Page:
There's no shortage of terrible stories or spooky places on this Earth, which means that Aaron Mahnke, creator of the popular podcast and Amazon TV show Lore, still had plenty of unsavory topics to cover in his upcoming third book, The World of Lore: Dreadful Places. Due out in October, the book contains expanded versions of the stories Mahnke told on his podcast as well as new material. And, like the podcast, it's well-written, rooted in deep historical research, and ridiculously entertaining.
Each chapter brings a creepy story from folklore to life, whether it's passed on by generations of people living across America or it sprung up overseas. Ghosts and other supernatural creatures dominate the collection, but Mahnke reminds us that humans can be monsters, too. In "Echoes," for example, he introduces us to Dr. Walter Freeman, who invented the lobotomy in 1936 and performed it on patients without anesthetic. Hair-raising stuff.
October also brings the second season of the Lore TV series and the launch of Mahnke's new podcast, Unobscured, which he describes as "Lore on steroids." Amid so much activity Mahnke found time to speak with SYFY WIRE about his latest projects, his fascinating research process, and why he believes some places just plain feel more haunted than others.
Your podcast, TV show, and books are compelling in part because they're rooted in actual history. Let's talk about your research process. How do you know when you've found a story worth telling?
Lore is a hybrid creature in that it requires good storytelling but also historical information for context. So, when I'm picking a topic, I need to be sure that there's enough material associated with it to provide a journey for audiences. Not every topic makes the cut. People like to reach out to me with some cool, creepy facts, but they don't necessarily make for a good story. I have to take [my listeners and readers] from point A to point B, making sure that they're following me every step of the way, and that takes a special kind of topic.
What's it like to conduct historical research on folklore as opposed to a subject that's likely to have a large archive of written sources?
I have to treat every topic differently. Something like the Jersey Devil, for instance, is very localized. So you won't necessarily read about it in the New York Times. But you might find articles about it in the local newspaper or old lesson books from the area. But then there's something like the vampire panic in New England, which we discussed on a previous episode of the podcast. It required more historical research from sources spread out all over the world, including scholarly papers and other kinds of texts written by historians.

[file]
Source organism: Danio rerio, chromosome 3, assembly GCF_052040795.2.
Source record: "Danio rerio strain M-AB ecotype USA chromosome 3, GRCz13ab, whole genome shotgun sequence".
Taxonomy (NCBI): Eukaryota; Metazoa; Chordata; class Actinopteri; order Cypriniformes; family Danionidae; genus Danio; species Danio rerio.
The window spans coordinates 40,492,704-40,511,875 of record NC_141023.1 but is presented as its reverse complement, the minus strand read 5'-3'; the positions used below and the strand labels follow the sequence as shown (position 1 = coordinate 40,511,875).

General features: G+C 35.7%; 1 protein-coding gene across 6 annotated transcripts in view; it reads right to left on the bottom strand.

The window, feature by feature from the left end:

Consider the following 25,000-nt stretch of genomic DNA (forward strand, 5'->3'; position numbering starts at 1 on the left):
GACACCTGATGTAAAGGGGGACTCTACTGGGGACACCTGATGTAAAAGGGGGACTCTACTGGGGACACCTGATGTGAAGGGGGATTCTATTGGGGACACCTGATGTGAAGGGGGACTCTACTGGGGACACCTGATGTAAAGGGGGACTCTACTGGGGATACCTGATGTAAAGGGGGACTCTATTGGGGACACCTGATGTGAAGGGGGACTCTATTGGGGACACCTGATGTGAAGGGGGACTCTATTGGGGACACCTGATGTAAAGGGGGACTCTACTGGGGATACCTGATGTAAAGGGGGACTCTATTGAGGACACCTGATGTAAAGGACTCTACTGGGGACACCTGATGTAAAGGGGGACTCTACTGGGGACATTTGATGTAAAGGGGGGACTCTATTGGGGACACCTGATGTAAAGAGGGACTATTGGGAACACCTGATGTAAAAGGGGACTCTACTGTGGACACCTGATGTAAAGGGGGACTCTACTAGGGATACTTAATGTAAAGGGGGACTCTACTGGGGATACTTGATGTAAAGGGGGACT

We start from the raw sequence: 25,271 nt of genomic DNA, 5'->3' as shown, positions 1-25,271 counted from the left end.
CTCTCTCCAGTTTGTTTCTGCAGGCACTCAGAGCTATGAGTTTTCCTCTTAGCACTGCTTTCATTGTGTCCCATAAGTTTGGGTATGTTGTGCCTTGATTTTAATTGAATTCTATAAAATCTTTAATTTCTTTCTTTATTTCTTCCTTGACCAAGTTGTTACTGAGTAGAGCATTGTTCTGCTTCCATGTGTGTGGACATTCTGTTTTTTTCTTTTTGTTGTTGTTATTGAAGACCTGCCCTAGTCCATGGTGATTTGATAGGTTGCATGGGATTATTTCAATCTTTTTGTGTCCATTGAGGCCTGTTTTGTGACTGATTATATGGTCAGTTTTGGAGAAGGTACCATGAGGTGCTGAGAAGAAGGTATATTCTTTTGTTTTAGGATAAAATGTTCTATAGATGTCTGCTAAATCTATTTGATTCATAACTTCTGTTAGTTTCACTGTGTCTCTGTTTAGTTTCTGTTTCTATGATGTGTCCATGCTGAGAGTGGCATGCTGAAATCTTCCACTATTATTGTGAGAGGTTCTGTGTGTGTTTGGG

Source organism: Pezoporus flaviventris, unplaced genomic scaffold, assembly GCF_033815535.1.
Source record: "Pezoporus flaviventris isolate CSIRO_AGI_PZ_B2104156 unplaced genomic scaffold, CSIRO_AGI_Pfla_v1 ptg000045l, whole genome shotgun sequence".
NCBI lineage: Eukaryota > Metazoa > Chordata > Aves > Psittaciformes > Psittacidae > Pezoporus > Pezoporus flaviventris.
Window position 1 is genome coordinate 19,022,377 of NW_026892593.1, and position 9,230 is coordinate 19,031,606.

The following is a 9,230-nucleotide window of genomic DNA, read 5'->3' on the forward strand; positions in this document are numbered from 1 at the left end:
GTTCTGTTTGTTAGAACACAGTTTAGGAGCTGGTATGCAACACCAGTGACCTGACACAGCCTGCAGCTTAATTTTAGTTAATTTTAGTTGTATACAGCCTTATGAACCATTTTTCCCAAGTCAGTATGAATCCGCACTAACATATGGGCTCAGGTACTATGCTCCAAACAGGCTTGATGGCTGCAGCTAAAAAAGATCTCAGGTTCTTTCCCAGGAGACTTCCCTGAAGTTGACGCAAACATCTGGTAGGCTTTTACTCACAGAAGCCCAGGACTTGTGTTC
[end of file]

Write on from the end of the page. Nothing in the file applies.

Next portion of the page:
In the beginning, I was doing all the research myself. These days I have research assistants, which is great because each story takes about 15 to 20 hours' worth of research. Assistants are also helpful because I get pulled down rabbit holes really easily with interesting facts. For example, if I'm researching someone like Edgar Allen Poe and the time period he lived in, I'll see that everybody in his life seemed to have died of tuberculosis. That leads me to reading about how there was this deep fear back then of being buried alive. The next thing I know I'm looking at blueprints of something called safety coffins. The research assistants help me stick to the stories' most salient points by providing me with an outline.
The historical context you provide also helps to make the stories feel more real. What else can folklore teach us about the people who keep it alive?
The stories communities tell can reveal a lot about their belief systems. For example, if some food goes missing, there might be a story about some small creature in the forest that stole it. These kinds of stories explain the questions that a culture hasn't found answers to yet. Folklore can also show us how communities explain why bad things happen or what things they value the most, or even what they fear most.
Your most recent book is a collection of stories that focus on places: haunted places, places occupied by evil. What makes some places riper than others for ghosts and other kinds of monsters?
I suppose the answer depends on what you believe, whether you're a skeptic. The most common metaphor used to describe these places is that they're sort of like batteries that charge up on bad things. They're often sites of excessive tragedy or loss of life or evil acts.
Consider the story of the Danvers State Hospital in Massachusetts. It's the focus of an early episode — and a chapter in my latest books — called "Echoes." Most of the old hospital is gone, but the original administrative building is now a central part of a condo complex. [The residents] tell all kinds of stories about things that happen there that are just difficult to explain away.
Between the podcast, the TV show, and your book series, you're very busy. Anything else in the works?
October seems to be my season, if you want to call it that. My new book comes out in October, and the podcast will roll out weekly episodes all month. Episode 100 arrives the week of Halloween, and I'll be covering a topic that I've wanted to cover for a long time.
My other podcast, Cabinet of Curiosities, continues to truck along, and on October 3rd I'm launching a third podcast called Unobscured. It's a season-long documentary that explores large, misunderstood historical events. The first season will consist of 12 episodes and will cover the Salem Witch Trials. It'll feature historian interviews and a new soundtrack by Chad Lawson, who's the Lore composer.
The second season of the Lore TV show premieres on October 19, and then hopefully sometime in November or December, I'll be able to take a nap.